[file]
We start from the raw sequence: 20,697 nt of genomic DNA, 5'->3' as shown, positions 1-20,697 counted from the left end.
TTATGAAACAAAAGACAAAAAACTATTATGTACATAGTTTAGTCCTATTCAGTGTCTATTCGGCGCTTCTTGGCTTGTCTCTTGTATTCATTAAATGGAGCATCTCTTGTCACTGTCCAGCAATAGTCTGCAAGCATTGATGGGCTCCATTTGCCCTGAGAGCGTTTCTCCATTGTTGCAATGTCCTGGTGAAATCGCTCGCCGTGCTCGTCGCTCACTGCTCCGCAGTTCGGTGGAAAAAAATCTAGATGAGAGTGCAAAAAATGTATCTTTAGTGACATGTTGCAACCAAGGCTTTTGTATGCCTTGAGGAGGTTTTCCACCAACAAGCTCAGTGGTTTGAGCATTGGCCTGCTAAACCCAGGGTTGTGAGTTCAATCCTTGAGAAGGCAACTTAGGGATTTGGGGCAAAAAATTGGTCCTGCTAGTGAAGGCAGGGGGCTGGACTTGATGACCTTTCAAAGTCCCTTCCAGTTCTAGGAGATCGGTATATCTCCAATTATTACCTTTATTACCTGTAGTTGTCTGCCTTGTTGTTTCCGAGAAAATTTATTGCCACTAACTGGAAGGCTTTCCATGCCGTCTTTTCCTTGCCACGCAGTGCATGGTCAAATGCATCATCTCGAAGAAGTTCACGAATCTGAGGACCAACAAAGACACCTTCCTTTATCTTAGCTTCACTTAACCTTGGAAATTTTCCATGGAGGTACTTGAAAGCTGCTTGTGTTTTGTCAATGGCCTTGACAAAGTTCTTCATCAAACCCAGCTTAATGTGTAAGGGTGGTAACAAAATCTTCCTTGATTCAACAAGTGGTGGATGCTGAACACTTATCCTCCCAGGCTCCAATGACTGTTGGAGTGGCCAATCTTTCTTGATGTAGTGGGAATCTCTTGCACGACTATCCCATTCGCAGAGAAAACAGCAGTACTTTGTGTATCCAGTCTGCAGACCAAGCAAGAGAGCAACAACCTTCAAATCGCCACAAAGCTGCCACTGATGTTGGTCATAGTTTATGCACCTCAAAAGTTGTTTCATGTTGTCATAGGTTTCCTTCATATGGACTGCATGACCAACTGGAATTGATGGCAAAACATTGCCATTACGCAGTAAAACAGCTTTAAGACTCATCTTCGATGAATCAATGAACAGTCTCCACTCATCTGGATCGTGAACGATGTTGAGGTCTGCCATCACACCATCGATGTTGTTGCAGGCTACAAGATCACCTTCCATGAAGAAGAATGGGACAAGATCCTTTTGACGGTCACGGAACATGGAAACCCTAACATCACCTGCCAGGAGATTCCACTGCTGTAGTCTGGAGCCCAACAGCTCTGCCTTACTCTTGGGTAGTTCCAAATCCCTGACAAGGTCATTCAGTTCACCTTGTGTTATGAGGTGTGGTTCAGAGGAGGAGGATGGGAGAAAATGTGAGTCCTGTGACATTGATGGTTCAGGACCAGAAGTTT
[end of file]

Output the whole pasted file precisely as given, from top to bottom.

We start from the raw sequence: 20,697 nt of genomic DNA, 5'->3' as shown, positions 1-20,697 counted from the left end.
TTATGAAACAAAAGACAAAAAACTATTATGTACATAGTTTAGTCCTATTCAGTGTCTATTCGGCGCTTCTTGGCTTGTCTCTTGTATTCATTAAATGGAGCATCTCTTGTCACTGTCCAGCAATAGTCTGCAAGCATTGATGGGCTCCATTTGCCCTGAGAGCGTTTCTCCATTGTTGCAATGTCCTGGTGAAATCGCTCGCCGTGCTCGTCGCTCACTGCTCCGCAGTTCGGTGGAAAAAAATCTAGATGAGAGTGCAAAAAATGTATCTTTAGTGACATGTTGCAACCAAGGCTTTTGTATGCCTTGAGGAGGTTTTCCACCAACAAGCTCAGTGGTTTGAGCATTGGCCTGCTAAACCCAGGGTTGTGAGTTCAATCCTTGAGAAGGCAACTTAGGGATTTGGGGCAAAAAATTGGTCCTGCTAGTGAAGGCAGGGGGCTGGACTTGATGACCTTTCAAAGTCCCTTCCAGTTCTAGGAGATCGGTATATCTCCAATTATTACCTTTATTACCTGTAGTTGTCTGCCTTGTTGTTTCCGAGAAAATTTATTGCCACTAACTGGAAGGCTTTCCATGCCGTCTTTTCCTTGCCACGCAGTGCATGGTCAAATGCATCATCTCGAAGAAGTTCACGAATCTGAGGACCAACAAAGACACCTTCCTTTATCTTAGCTTCACTTAACCTTGGAAATTTTCCATGGAGGTACTTGAAAGCTGCTTGTGTTTTGTCAATGGCCTTGACAAAGTTCTTCATCAAACCCAGCTTAATGTGTAAGGGTGGTAACAAAATCTTCCTTGATTCAACAAGTGGTGGATGCTGAACACTTATCCTCCCAGGCTCCAATGACTGTTGGAGTGGCCAATCTTTCTTGATGTAGTGGGAATCTCTTGCACGACTATCCCATTCGCAGAGAAAACAGCAGTACTTTGTGTATCCAGTCTGCAGACCAAGCAAGAGAGCAACAACCTTCAAATCGCCACAAAGCTGCCACTGATGTTGGTCATAGTTTATGCACCTCAAAAGTTGTTTCATGTTGTCATAGGTTTCCTTCATATGGACTGCATGACCAACTGGAATTGATGGCAAAACATTGCCATTACGCAGTAAAACAGCTTTAAGACTCATCTTCGATGAATCAATGAACAGTCTCCACTCATCTGGATCGTGAACGATGTTGAGGTCTGCCATCACACCATCGATGTTGTTGCAGGCTACAAGATCACCTTCCATGAAGAAGAATGGGACAAGATCCTTTTGACGGTCACGGAACATGGAAACCCTAACATCACCTGCCAGGAGATTCCACTGCTGTAGTCTGGAGCCCAACAGCTCTGCCTTACTCTTGGGTAGTTCCAAATCCCTGACAAGGTCATTCAGTTCACCTTGTGTTATGAGGTGTGGTTCAGAGGAGGAGGATGGGAGAAAATGTGAGTCCTGTGACATTGATGGTTCAGGACCAGAAGTTT